I’m a choir spouse. But for your sake, my wife does not encourage me to sing. However, I do sneak it in at Sunday mass while she’s in the alto section on the other side of the altar.
We have been parishioners of Old St. Pat’s for over 22 years, since our son started kindergarten there. OSP, as it is referred to locally, was recently highlighted on Chicago’s local PBS station for its 30 years of growth in programs and parishioners. Legend has it that in 1984 there were only four and that included the housekeeper and her dog. Having survived the Great Chicago Fire of 1871, it is the oldest public building in the city of Chicago.
One of the many OSP programs that resonate with me is the designation of September as the “Season for Social Justice.” This year’s focus is Peace and Nonviolence; not only relevant globally but locally on the streets of Chicago.
I attended the kick-off workshop on Restorative Justice by Alex Wiesendanger of the Community Renewal Society [CRS]. The key questions Alex suggests we ask are: How can harm be repaired? How can we all be restored to right relationships?
CRS promotes Peace Hubs as a community space to intervene and reduce violence and as a more effective alternative to our current punitive justice system. They are a collaborator for The Reclaim Campaign.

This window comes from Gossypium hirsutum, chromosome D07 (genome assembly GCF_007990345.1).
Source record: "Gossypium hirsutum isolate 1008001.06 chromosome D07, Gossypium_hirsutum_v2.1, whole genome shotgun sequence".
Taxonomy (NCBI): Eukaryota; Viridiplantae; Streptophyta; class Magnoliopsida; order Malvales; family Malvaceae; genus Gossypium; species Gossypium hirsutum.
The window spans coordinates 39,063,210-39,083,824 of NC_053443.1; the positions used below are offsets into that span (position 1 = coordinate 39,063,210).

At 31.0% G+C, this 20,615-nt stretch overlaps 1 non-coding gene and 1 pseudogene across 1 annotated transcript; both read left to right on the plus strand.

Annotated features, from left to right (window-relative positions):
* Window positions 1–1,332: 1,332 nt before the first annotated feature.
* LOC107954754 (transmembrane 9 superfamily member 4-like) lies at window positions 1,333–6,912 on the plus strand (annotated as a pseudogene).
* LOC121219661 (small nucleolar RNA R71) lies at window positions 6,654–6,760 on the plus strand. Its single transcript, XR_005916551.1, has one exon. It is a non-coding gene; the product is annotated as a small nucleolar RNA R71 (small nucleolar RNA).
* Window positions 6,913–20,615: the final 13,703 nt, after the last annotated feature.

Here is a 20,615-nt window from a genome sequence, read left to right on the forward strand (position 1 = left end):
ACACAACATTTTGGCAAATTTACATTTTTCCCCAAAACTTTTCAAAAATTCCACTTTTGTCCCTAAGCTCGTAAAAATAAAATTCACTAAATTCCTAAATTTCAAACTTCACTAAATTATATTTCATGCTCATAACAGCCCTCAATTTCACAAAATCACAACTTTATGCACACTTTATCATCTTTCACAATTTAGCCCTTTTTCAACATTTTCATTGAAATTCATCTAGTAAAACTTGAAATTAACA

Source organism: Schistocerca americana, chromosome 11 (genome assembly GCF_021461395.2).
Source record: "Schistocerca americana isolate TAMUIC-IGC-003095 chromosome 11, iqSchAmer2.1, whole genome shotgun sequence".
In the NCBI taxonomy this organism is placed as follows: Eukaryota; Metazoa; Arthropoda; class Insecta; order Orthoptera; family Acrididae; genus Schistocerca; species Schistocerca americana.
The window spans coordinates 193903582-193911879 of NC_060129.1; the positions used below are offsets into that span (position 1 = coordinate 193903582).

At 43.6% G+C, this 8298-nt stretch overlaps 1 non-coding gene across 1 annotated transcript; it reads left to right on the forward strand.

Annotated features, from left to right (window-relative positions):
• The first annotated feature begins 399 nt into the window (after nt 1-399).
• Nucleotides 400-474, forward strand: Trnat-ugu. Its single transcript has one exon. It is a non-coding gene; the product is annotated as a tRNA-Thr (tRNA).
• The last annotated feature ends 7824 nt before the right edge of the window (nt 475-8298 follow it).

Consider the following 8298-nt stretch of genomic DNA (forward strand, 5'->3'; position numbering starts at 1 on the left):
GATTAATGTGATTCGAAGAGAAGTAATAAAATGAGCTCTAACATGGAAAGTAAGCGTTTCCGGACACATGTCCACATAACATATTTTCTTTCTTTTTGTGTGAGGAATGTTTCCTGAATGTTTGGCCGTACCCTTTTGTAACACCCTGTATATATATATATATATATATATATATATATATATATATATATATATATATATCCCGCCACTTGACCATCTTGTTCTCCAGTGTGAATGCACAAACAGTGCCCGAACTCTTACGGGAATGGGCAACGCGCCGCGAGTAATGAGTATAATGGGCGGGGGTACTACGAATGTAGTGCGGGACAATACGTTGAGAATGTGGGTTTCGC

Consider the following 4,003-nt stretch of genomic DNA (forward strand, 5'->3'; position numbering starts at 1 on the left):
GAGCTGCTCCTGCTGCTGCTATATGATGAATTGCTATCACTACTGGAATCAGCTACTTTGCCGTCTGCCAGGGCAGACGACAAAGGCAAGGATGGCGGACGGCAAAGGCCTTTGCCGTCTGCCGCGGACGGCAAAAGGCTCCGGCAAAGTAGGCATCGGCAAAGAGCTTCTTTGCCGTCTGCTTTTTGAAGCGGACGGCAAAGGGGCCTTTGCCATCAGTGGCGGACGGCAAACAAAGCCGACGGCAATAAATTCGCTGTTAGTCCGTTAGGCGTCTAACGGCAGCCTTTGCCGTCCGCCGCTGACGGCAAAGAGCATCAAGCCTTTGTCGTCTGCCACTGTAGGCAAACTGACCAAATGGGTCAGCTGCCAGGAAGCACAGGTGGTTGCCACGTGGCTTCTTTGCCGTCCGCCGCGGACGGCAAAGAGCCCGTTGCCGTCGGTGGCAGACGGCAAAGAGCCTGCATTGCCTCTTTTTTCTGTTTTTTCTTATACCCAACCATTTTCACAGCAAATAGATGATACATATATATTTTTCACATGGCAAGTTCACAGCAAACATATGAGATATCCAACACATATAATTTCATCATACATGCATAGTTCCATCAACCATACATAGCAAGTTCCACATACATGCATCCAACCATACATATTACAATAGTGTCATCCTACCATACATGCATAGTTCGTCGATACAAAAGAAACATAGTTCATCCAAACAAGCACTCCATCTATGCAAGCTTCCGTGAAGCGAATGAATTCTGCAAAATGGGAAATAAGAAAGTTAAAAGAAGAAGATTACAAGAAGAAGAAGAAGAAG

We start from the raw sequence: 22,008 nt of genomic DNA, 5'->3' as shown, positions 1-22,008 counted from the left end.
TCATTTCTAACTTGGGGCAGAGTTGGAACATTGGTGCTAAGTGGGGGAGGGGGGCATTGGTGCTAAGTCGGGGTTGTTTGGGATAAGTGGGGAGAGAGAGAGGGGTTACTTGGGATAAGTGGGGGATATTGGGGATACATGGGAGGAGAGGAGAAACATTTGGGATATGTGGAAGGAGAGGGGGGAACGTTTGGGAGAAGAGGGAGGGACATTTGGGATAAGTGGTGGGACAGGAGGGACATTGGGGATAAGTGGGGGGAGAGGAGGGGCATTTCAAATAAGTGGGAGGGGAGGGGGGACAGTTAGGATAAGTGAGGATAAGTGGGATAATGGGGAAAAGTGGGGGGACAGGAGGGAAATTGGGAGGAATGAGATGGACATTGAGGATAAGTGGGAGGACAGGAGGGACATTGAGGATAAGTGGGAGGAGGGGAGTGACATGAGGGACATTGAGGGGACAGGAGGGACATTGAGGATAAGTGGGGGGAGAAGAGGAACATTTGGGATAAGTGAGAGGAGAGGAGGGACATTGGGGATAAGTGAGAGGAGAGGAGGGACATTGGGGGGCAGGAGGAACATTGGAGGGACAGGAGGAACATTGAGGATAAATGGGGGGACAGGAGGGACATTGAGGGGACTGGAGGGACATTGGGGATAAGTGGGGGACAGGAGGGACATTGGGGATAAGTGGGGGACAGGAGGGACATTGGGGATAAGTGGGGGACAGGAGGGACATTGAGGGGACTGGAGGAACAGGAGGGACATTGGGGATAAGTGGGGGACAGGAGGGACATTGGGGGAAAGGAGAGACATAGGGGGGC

The current Cook County criminal justice system is spending over $500 million dollars per year. But only a mere $1.9 million goes to violence prevention grants for community organizations. 90% of Cook County Jail’s population are pretrial detainees. 70% are nonviolent detainees. The Campaign is calling on County officials to divert low-level offenders and support those re-entering their communities and budget at least a $1 million increase in funding for the Violence Prevention, Intervention and Reduction Grants—with a focus on community-based restorative justice programs.
We are blessed with many good preachers at OSP. One of our regulars is Fr. Ed Foley from the Catholic Theological Union. One particular homily back in May clicked with me when he encouraged the congregation to be “Traders in Hope.” I have met many such traders during my community development career. We certainly need more of them, like Alex, if we are to restore justice. Communities here at home or abroad can’t develop if they are plagued with violence.
There are messages of hope we must keep on singing.
In prison cell and dungeon vile,
Our thoughts to them go winging;
When friends by shame are undefiled,
How can I keep from singing?
Verse added by Doris Plenn &
popularized by Pete Seeger in the 1950s